TIJUANA, Mexico—If you go early in the morning to the plaza in front of El Chaparral, the border crossing where a person can walk from Mexico into the state of California, you’ll hear shouts like “2,578: El Salvador!” and “2,579: Guatemala!”—a number, followed by a place of origin. Every day, groups of families gather around, waiting anxiously underneath the trees at the back of the square. The numbers come from La Lista, The List: When a person’s number is called, it’s their turn to ask for asylum in the United States.

These days, the most common place names shouted are Michoacán or Guerrero, Mexican states where intense cartel violence has sent thousands fleeing northward—occasionally, they’ll call Guatemala, El Salvador or Honduras, countries where pervasive poverty, gangs, drugs and femicide have done the same. But every so often, the name of a different, more far-off country is called. In the span of just two weeks late last year, a list-keeper called out a number, in Spanish, followed by “Rusia!” They also called out numbers for people from Armenia, Ghana and Cameroon. Asylum-seekers from the Democratic Republic of the Congo crossed, as well as people from Eritrea. One day, the list-keeper called out “Turquía!” and a Turkish family rushed forward to claim their spot. The family was escorted by Mexican immigration officials over the pedestrian walkway into the United States, where they told Customs and Border Protection agents that they had, like everyone else, left their home country fleeing for their lives.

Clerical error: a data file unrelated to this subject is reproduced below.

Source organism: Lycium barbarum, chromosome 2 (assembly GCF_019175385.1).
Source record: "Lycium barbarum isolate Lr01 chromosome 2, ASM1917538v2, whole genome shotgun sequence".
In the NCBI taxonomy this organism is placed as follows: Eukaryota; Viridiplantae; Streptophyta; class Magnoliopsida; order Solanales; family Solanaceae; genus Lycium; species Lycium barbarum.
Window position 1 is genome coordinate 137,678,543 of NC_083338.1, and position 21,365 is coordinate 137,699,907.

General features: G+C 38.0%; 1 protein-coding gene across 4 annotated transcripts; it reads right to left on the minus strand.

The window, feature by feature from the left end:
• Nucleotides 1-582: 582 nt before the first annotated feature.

These people were the lucky ones. They had managed to persist in Tijuana, waiting until the day they finally heard their numbers called. Others haven’t been so fortunate. With The List’s queue regularly stretching longer than six months, many migrants fall victim to predatory robbery, kidnapping or murder before they can find refuge; others find the wait in one of the most dangerous cities in the world simply unendurable.

When Americans think of the people crossing the southern border, they might imagine Mexicans or Central Americans—or, even more generally, Latin Americans. But migration, both legal and illegal, from Mexico into the United States is incredibly international. In the course of 2018, Border Patrol agents apprehended nearly 9,000 Indians, 1,000 Chinese nationals, 250 Romanians, 153 Pakistanis, 159 Vietnamese people and dozens of citizens of over 100 other countries. Fifteen Albanians and seven Italians were stopped trying to cross the southern border, as were four people from Ireland, a single person from Japan, and three people each from Syria and Taiwan. Border Patrol even apprehended two North Koreans on the border in 2018 who were separately attempting to cross into various parts of Texas.

Now, one of the most direct effects of Trump’s border policy is that thousands of foreigners from all over the world have found themselves unexpectedly stuck on the southern border. Since 2017, President Donald Trump has turned the country’s immigration system on its head to deter Central American asylum-seekers. But policies meant to address Guatemalan or Honduran migrants have also affected Jewish people fleeing persecution in Eastern Europe; Syrians escaping civil war in their home country; and LGBTQ people fleeing Vladimir Putin’s homophobic regime in Russia. The effects of U.S. border policy are not confined to northern Mexico. They reverberate around the world.

Read more of Politico’s report here.

How Trump Created a New Global Capital of Exiles